Good To The Last Clip

Leo Bustillos calls it a career after 60 years of cutting hair By Gary Luster

Courtesy photo FAMIlY TIeS—Three generations of Bustillos gather in front of Leo’s Clip Joint in Gardena. From left are grandson Joaquin, patriarch-grandfather Leo, grandson Brando and son Marty. Leo Bustillos is retiring more than a half-century in the haircutting business.

Many people think that having a suc cessful businessinvolves nothing more than setting up a YouTube channel, a podcast, or a flashy website. But Leo Bustillos is and always has been old school — which is a method and mindset that has served him well over the years. Using the tried-and-true principles of punctuality, fairness, and high-quality customer service, Bustillos, 87, has thrived as the owner and operator of Leo’s Clip Joint, a barber shop that has served the Gardena community for the past 60 years. “A lot of customers appreciate that I’m there on time and I’m never late,” Bustillos said. “I don’t believe in that.” However, as the saying goes, “all good things must come to an end” and after 60 years, Bustillos decided to hang up his clippers after a recent health issue. His son Marty said that his father developed a liposarcoma, a rare type of cancerous tumor, in his leg. After the tumor was removed in October 2021, Bustillos spent two and a half months in a skilled nursing facility and when he returned home, he decided that the commute from his home in Hawaiian Gardens to Gardena was too much and decided it was time to hang up his clippers. Although Bustillos is calling it quits, his family continues to employ his principles as successful practitioners of the “family business.” He has served as the inspiration for his son Marty to follow in his footsteps and set himself up as a successful hairstylist in Newport Beach. “Out of high school, I did some other work that I didn’t care for, so my father encouraged me to go to school and learn how to cut hair and I did that; ended up falling in love with it and that passed on to two of my daughters,” Marty Bustillos said. One of his daughters, Ataya, is herself a successful hairstylist while Marty’s other daughter, Kashia, has her hairstyling license but does not practice. Bustillos said that over the years he has literally served generations of families in Gardena. He has cut the hair of grandparents, parents and their kids. He said that once those kids grew up, they returned to Bustillos to have him cut their own kids’ hair. In addition to generations of families, Bustillos has served some high-profile clients over the years including several Gardena police officers and former Gardena Mayor Ed Russ as well as former Los Angeles Dodgers shortstop Maury Wills. who got a taste of what made Bustillos such a beloved figure in the local community—his principle of fairness. “I once had Maury Wills come in to get a haircut,” he said. “He came in and wanted to get his haircut before a couple of people who had come in before him. I told him that he would have to wait until the two people in front of him were served. He got mad and left, but then later came back. Apparently he liked that idea that I turned him down. I said it was first come, first served.” Along with treating all of his clients fairly, Bustillos provided high-quality service with the help of his scissors and comb, two barber tools that may seem quaint in today’s world of electric clippers and overly complicated hairstyles. But these two tools have kept him going for more than half a century. “I have people who come from far away because I use scissors and a comb,” Bustillos said. “One guy used to come all the way from Woodland Hills because I used scissors and a comb and only because I used scissors and a comb.” Bustillos, who hasn’t worked as a barber since October 2021 when he had his cancer removed, said that when he was cutting hair in his shop, which is located on Redondo Beach Boulevard and Denker Avenue, he averaged about 25 customers per day. According to Bustillos, today’s barbers tend to prioritize speed over quality which he said is a result of many customers wanting a simple buzzcut, which he noticed as a trend among younger barber patrons. But unlike those barbers, Bustillos always focused on taking his time with each customer, something that his customers seemed to appreciate. “I don’t push people in and out,” he said. “I take my time with each customer. I’m not going to rush.” In one instance several years ago, one customer came into Leo’s Clip Joint, saw that someone was ahead of him and because he was familiar with Bustillos’ deliberate and unhurried method, paid the guy ahead of him $100 so he could be next. With his work at the barber shop now firmly behind him, Bustillos looks forward to keeping busy in retirement taking care of his wife Eleanor, who recently broke her hip, and watching proudly as his family continues to make names for themselves as they walk the path he started so many years ago. Bustillos, who succeeded as a barber for more than 60 years because of his belief in the principles of punctuality, fairness, and high-quality customer service, has one final message for all of his clients, which pretty much sums up what made him so successful. “I’ve been blessed with a lot of good people coming to my shop and I’m going to miss the customers and my neighbors,” he said. “I just want to let all of my clients know that I thank them very much for coming into my barber shop for all of the years that I have been in Gardena.”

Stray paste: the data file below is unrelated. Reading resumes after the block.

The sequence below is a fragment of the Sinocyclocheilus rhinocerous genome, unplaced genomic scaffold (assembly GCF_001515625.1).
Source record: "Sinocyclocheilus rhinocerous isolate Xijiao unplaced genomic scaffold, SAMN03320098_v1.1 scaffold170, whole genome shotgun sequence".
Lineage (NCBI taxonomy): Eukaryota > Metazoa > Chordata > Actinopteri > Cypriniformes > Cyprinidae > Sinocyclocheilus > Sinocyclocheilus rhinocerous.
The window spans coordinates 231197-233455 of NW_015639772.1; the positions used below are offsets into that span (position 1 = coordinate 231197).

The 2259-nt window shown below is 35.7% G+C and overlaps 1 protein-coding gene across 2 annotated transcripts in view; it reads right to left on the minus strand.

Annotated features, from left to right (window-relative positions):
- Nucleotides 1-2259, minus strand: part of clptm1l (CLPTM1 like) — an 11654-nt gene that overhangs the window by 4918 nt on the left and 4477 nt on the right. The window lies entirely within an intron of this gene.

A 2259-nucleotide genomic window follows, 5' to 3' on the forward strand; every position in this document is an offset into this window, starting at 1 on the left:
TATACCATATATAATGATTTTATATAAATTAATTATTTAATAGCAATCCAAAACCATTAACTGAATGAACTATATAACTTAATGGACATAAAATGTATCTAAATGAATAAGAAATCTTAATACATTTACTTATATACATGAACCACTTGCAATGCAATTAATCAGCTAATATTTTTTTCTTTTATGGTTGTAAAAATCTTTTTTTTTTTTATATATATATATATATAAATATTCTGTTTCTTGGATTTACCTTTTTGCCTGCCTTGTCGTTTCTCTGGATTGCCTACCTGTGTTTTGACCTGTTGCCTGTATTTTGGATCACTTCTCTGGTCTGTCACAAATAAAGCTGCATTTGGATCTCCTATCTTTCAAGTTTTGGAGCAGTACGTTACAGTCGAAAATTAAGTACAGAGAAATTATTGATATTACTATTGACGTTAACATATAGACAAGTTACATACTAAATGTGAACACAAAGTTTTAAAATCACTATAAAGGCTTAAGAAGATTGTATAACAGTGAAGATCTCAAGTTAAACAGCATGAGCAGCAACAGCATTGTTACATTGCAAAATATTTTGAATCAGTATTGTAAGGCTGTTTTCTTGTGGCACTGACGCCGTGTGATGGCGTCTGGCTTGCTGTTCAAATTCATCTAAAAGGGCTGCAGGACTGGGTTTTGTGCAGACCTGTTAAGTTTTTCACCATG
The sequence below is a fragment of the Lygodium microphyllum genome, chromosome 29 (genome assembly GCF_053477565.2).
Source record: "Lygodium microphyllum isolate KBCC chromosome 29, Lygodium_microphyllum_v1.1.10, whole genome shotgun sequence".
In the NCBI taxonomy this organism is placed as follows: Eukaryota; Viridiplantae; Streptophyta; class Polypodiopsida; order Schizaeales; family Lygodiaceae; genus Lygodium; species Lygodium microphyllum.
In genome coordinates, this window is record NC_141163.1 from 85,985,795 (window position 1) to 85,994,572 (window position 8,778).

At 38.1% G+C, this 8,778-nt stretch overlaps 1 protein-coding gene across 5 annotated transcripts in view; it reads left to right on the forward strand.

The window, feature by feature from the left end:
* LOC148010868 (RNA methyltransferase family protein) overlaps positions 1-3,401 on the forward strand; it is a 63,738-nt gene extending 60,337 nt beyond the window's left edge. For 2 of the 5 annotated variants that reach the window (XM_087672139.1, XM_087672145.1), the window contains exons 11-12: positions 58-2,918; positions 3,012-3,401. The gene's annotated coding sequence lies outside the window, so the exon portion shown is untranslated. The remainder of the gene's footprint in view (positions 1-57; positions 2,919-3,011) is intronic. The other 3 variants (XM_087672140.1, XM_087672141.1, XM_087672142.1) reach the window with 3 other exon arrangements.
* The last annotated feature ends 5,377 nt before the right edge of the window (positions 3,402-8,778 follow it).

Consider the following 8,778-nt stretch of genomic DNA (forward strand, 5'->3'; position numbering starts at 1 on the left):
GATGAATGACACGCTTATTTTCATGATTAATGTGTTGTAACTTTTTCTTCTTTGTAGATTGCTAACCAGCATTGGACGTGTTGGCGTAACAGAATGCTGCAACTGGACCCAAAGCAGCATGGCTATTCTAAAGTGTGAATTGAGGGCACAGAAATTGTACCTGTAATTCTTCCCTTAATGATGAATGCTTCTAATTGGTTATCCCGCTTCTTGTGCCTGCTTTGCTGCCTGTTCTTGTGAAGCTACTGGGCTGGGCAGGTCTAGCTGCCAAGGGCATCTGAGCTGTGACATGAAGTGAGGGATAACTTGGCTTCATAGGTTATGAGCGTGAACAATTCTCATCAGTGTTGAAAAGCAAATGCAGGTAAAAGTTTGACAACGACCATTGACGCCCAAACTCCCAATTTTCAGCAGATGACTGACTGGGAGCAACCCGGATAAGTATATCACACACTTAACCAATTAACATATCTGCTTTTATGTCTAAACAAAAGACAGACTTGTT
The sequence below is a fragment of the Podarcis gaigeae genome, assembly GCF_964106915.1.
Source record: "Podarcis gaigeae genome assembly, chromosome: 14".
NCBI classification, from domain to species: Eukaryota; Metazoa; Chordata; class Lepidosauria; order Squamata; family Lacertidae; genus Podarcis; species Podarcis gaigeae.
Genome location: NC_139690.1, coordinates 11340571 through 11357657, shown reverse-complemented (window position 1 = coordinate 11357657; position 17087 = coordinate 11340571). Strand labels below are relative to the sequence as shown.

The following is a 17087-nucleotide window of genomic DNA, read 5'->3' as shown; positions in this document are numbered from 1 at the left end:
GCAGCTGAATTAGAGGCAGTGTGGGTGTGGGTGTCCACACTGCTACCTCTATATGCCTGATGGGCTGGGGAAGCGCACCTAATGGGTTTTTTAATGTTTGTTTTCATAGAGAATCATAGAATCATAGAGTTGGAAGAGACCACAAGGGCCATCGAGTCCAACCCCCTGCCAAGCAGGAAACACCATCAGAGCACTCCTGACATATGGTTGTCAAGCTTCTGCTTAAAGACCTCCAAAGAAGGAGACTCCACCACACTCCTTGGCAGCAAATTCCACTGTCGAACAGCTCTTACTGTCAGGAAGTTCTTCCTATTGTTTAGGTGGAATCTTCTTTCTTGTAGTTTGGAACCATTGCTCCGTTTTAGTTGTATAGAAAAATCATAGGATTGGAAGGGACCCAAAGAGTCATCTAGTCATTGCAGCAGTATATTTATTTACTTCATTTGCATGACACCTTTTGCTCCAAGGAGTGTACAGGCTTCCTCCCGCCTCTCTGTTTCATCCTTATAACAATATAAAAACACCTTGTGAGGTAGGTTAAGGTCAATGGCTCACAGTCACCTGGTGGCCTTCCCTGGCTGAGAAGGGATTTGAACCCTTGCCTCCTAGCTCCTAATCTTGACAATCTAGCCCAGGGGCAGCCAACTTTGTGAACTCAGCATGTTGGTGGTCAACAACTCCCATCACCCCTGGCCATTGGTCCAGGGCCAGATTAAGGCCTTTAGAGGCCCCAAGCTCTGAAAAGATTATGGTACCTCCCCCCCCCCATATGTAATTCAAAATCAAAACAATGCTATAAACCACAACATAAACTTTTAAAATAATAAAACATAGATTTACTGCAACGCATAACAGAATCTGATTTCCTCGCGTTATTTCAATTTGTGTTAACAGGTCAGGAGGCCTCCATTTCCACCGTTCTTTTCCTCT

Courtesy photos
INTeRIORS—Leo’s Clip Joint has the feel of 60 years of doing business. The
calendar near his cabinet still shows Leo’s last month of business, October
2021. A cancer ended his days as a barber before the end of the year.
Courtesy photo
A TIMe TO ReFleCT—Leo Bustillos relaxes in the barber chair where many customers has sat as he cut their
hair since the early 1960s.
HAIRS TO ANOTHeR WORK DAY—Leo Bustillos is busy cutting the hair
of a customer. He has passed along his hair-cutting skills to his son and
Good To The Last Clip